“Art,” said Picasso, “is the elimination of the unnecessary.” And he actively practiced what he preached. Perhaps the finest example of his artistic and philosophical approach can be seen in his series entitled, simply, Bull.
From 5 December 1945 to 17 January 1946, Picasso worked on 11 lithographs, the images of which can be seen in the slideshow below. (Hover the mouse over the image and use the arrow keys to find Plate 1. The slideshow runs automatically but you can pause any time.)
According to Artyfactory, a website offering free art and design lessons,
In this series of images, all pulled from a single stone, Picasso visually dissects the image of a bull to discover its essential presence through a progressive analysis of its form. Each plate is a successive stage in an investigation to find the absolute ‘spirit’ of the beast.
So what does this have to do with public speaking? One of the main reasons why so many presentations fail to hit their mark is because the speaker tries to cover too much in too little time. The result is often information overload and an unclear message. Picasso’s series of lithographs offers us a guideline when it comes to designing our presentations.
In Plate No. 1, Picasso starts with a clear, realistic image of a bull. Similarly, when you create a presentation, you should have a clear idea of what your message is and how you are going to support it (stories, examples, exercises, images, data, etc.).
In Plate No. 2, Picasso beefs up the bull—so to speak—adding much more detail. In the same vein, you should collect as many ideas as possible that could go into your presentation. Be creative; be flexible. The beginning of process is not the time for editing; it is the time for generating as many ideas as possible.
In Plate No. 3, Picasso begins to take away from the bull. We can see the first lines that begin to dissect the bull into its component parts such as the rump, the flank and the chuck. Likewise, once you have all your ideas for your presentation on the table, you have to prioritize them and organize them, thus giving structure to the presentation.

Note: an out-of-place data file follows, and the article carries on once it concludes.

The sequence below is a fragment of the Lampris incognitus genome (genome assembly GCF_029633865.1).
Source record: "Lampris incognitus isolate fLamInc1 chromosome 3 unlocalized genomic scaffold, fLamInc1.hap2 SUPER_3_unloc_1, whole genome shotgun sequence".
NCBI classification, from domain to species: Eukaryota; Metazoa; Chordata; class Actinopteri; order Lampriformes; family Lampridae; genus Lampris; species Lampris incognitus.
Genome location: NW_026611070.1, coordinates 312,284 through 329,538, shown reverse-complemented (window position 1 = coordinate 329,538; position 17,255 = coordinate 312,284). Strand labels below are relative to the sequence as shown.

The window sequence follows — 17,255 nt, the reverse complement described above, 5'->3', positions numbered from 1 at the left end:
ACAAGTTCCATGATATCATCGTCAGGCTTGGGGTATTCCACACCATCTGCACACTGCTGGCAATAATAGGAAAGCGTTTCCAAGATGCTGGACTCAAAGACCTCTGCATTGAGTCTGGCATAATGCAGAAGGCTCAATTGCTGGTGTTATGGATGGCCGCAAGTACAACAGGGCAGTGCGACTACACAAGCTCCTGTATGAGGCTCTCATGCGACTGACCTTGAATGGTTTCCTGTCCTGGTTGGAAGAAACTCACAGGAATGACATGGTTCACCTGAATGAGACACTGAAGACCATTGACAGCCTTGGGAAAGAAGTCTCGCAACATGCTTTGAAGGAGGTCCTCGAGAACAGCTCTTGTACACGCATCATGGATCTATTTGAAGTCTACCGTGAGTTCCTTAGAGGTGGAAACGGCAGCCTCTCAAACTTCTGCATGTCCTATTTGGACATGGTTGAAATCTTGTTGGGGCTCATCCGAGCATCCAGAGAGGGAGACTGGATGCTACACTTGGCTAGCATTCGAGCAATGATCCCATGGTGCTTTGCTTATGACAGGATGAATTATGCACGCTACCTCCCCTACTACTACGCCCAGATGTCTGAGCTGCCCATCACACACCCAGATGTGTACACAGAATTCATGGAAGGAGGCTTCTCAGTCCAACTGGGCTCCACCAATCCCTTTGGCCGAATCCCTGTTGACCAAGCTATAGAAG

In Plates No. 4 to 8, Picasso progressively simplifies the bull, making it smaller and more compact. In the same way, you should endeavour to simplify your presentations and remove any unnecessary material. If your subject is complex, acknowledge the complexity at the outset of your presentation but only focus your talk on a few key aspects. One way to get rid of the urge to add more and more to a presentation is to prepared a detailed handout for the audience. In this way, it will be easier for them to follow your presentation and they can always read more details later.
In Plates No. 9 to 11, Picasso continues to remove lines and details until he “captures the absolute essence of the creature in as concise an image as possible.” And this should be the objective of every presenter. Of course, you cannot remove everything from your presentation and some topics are inherently more complex than others. As Albert Einstein said, “Make everything as simple as possible but no simpler.”
But never underestimate the power of simplicity in a presentation.
There is another benefit to distilling a presentation down to its essence. If you find that your allotted time has been reduced, you will have a much easier time of adjusting in the moment and knowing what to cut and what to keep. For other helpful ideas in this regard, have a look at this post.
A final observation. Notice how, as the bull evolves, Picasso plays with the head and the tail. Think of this as adjusting your opening and conclusion, two critical moments in any presentation. As you work on your presentation, think of ways in which to craft a compelling opening and a powerful conclusion.
So there you have it. The next time you have to prepare a presentation, spare a thought for Picasso and his lithographs. It takes courage to move away from complexity and toward simplicity. But if you do, you’ll end up with a leaner, cleaner, more effective presentation.
And that’s no bull.